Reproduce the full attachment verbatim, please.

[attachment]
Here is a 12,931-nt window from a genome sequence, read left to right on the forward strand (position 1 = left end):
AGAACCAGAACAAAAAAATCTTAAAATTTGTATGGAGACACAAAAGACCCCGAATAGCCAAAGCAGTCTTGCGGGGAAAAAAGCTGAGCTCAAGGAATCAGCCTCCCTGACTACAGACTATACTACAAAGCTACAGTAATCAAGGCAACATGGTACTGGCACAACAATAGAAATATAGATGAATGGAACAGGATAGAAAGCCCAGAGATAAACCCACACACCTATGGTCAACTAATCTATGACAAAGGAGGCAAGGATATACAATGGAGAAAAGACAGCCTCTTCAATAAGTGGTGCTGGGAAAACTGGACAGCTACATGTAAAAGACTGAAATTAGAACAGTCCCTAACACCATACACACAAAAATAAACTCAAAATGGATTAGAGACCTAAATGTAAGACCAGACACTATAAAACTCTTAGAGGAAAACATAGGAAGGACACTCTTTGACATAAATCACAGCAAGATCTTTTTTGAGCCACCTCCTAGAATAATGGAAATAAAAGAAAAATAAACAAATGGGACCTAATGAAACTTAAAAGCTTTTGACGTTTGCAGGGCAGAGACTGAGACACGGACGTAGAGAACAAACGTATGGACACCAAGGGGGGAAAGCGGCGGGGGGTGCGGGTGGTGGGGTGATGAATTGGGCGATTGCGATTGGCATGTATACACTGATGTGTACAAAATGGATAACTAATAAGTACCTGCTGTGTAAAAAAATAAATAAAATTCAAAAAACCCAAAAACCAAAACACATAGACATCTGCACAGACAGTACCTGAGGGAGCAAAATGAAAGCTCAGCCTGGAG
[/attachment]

Here is a 12,931-nt window from a genome sequence, read left to right on the forward strand (position 1 = left end):
AGAACCAGAACAAAAAAATCTTAAAATTTGTATGGAGACACAAAAGACCCCGAATAGCCAAAGCAGTCTTGCGGGGAAAAAAGCTGAGCTCAAGGAATCAGCCTCCCTGACTACAGACTATACTACAAAGCTACAGTAATCAAGGCAACATGGTACTGGCACAACAATAGAAATATAGATGAATGGAACAGGATAGAAAGCCCAGAGATAAACCCACACACCTATGGTCAACTAATCTATGACAAAGGAGGCAAGGATATACAATGGAGAAAAGACAGCCTCTTCAATAAGTGGTGCTGGGAAAACTGGACAGCTACATGTAAAAGACTGAAATTAGAACAGTCCCTAACACCATACACACAAAAATAAACTCAAAATGGATTAGAGACCTAAATGTAAGACCAGACACTATAAAACTCTTAGAGGAAAACATAGGAAGGACACTCTTTGACATAAATCACAGCAAGATCTTTTTTGAGCCACCTCCTAGAATAATGGAAATAAAAGAAAAATAAACAAATGGGACCTAATGAAACTTAAAAGCTTTTGACGTTTGCAGGGCAGAGACTGAGACACGGACGTAGAGAACAAACGTATGGACACCAAGGGGGGAAAGCGGCGGGGGGTGCGGGTGGTGGGGTGATGAATTGGGCGATTGCGATTGGCATGTATACACTGATGTGTACAAAATGGATAACTAATAAGTACCTGCTGTGTAAAAAAATAAATAAAATTCAAAAAACCCAAAAACCAAAACACATAGACATCTGCACAGACAGTACCTGAGGGAGCAAAATGAAAGCTCAGCCTGGAG